While the debate rages on about how many pieces of personal protective equipment local counties will get from the national stock pile — and who will get those precious supplies first — home seamstresses across the county are working to make masks for those in need.

A number of groups making masks can be found on social media networks. But in Grayson County, one such group started much closer to the community it serves, and Grayson County Sheriff Tom Watt said his office is happy to receive the masks.

Teresa Hall, whose husband works at the SO, started making masks with her family for her family. She has sisters involved in the health care field and her husband works at the jail.

Hall said they used a pattern they found online and just started sewing. Eventually, she said, Watt asked her if she would like to have some more hands to do the sewing and their small group began to grown.

Now, she said, they about ten people sewing. They want to get to the point that everyone who works at the GCSO can have at least two masks, one to wear and one to wash.

Her mother, Toya McEwen of Sherman, recently retired and she is really enjoying having the sewing to keep her busy, Hall said.

In a recent day, McEwen made 20 masks.

The masks are not the same as the high grade PPE that many people in the medical and correctional field are hoping to get, but they are better than nothing.

“We call them ‘better than a bandana mask’ and it’ll block a direct hit (from a cough or a sneeze) she said. The masks that they are making don’t have filters, but they have a space for one should the wearer have one to slide into it.

Hall said hopefully the professional grade PPE will come in people won’t need the home-made masks anymore. But till then, she said, they will keep right on sewing.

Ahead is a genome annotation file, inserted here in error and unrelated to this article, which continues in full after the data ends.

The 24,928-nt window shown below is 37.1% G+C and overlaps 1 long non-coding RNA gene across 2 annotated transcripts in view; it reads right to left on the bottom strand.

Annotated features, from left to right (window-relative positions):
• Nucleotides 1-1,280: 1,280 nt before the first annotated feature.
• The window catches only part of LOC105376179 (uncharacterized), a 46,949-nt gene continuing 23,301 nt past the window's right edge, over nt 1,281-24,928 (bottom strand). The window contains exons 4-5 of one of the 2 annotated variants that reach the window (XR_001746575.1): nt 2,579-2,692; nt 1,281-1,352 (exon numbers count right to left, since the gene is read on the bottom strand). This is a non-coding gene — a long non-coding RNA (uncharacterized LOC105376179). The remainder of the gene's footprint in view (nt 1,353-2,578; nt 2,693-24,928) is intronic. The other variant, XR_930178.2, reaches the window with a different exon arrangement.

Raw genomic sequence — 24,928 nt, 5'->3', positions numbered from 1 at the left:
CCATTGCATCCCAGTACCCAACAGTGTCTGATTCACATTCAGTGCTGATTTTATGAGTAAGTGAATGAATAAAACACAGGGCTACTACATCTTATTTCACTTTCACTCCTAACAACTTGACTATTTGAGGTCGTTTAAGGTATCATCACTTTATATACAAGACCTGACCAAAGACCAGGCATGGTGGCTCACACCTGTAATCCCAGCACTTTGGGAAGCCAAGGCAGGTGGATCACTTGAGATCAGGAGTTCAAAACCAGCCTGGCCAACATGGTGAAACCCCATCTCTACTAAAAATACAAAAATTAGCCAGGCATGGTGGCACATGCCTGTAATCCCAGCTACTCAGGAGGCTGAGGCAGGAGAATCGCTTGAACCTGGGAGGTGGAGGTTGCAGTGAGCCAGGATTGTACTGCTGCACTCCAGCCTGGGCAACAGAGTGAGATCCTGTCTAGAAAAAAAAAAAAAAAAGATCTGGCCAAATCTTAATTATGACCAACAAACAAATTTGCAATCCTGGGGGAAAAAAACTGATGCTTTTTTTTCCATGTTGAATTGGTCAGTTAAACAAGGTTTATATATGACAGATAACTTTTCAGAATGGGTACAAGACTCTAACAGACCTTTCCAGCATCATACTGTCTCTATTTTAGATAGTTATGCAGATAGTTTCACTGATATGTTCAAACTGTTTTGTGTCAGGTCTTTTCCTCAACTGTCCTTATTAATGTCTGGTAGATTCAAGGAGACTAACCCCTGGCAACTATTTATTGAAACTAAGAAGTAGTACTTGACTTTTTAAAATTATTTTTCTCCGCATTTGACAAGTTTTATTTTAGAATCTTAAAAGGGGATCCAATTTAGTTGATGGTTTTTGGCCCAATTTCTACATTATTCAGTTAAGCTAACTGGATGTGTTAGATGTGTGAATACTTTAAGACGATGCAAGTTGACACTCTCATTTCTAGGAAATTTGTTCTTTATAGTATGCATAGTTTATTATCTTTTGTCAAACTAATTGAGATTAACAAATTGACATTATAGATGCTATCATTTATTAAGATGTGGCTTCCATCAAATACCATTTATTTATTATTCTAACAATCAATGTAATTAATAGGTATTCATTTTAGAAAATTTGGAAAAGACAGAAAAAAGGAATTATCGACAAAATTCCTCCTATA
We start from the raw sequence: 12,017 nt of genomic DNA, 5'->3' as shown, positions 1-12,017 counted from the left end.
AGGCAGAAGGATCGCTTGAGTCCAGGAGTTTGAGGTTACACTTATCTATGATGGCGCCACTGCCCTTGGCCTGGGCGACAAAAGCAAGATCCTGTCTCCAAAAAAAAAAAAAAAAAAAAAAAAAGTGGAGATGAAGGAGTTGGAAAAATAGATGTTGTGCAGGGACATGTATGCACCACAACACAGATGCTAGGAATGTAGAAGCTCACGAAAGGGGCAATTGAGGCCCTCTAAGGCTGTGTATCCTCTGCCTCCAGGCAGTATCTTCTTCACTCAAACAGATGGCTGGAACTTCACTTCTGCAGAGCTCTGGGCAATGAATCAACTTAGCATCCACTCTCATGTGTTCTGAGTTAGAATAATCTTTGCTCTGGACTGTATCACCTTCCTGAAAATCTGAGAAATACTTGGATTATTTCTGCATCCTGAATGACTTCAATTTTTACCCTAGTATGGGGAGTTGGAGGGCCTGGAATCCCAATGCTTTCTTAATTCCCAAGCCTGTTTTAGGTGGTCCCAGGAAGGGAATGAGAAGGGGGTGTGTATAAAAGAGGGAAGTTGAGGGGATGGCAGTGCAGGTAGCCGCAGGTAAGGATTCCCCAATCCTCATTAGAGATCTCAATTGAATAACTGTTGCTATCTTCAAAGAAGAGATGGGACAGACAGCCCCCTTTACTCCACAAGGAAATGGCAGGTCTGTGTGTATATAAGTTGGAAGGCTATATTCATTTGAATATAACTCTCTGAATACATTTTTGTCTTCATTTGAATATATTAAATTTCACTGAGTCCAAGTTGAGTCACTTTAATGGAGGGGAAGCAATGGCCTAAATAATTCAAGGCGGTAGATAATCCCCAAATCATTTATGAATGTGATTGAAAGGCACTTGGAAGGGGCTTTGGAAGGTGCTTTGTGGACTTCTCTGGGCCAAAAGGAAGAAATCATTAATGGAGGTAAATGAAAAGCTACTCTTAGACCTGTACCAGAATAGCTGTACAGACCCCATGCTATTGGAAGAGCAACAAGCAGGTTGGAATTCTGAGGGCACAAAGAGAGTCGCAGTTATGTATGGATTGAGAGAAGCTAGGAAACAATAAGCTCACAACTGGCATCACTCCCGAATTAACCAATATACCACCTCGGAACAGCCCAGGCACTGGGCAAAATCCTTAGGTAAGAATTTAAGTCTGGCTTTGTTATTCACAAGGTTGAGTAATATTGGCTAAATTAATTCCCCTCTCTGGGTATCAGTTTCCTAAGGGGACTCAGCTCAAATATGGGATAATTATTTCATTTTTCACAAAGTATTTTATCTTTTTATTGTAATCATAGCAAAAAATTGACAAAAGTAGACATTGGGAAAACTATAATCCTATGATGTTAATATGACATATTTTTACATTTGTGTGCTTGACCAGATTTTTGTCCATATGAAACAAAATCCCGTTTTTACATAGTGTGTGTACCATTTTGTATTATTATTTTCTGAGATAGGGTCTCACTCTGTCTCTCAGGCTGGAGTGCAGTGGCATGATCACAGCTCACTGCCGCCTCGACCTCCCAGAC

One of the groups that was spawned due to the need for surgical masks for medical personnel and first responders was the Texoma Mask Makers, who boasted more than 200 members as of Thursday afternoon on Facebook.

The group was started by Florist Sharie Stewart, who originally started making her masks in a similar group based out of the Metroplex. Currently, she is living in Denison and helps her mother, who has respiratory issues.

“I was making masks for that group because Dallas, Fort Worth area and Plano, were having a shortage at that time.” Stewart said. “When I left for Denison, and I didn’t think the shortage had gotten here yet.”

Less than a week later, Stewart said she heard about similar shortages in Texoma.

The Facebook group is a buzz of activity, with members posting tutorials on how to make the cotton masks, while others update with pictures of their completed projects. Other posts coordinate between members on where deliveries are being made made and who is requesting masks.

While many groups, businesses and individuals are requesting the masks, Stewart said she is trying to focus on getting first responders and medical staff supplied first and foremost. While many individuals can shelter in place and avoid public spaces, medical staff are still working to treat people, she said.

“Mainly I wanted seamstresses to coordinate together to make sure our first responders and health care professionals are the front line people getting masks,” she said.

In total, the group has donated more than 400 masks to Wilson N. Jones Regional Medical Center. Meanwhile, Texoma Medical Center has request an additional 175 between multiple departments.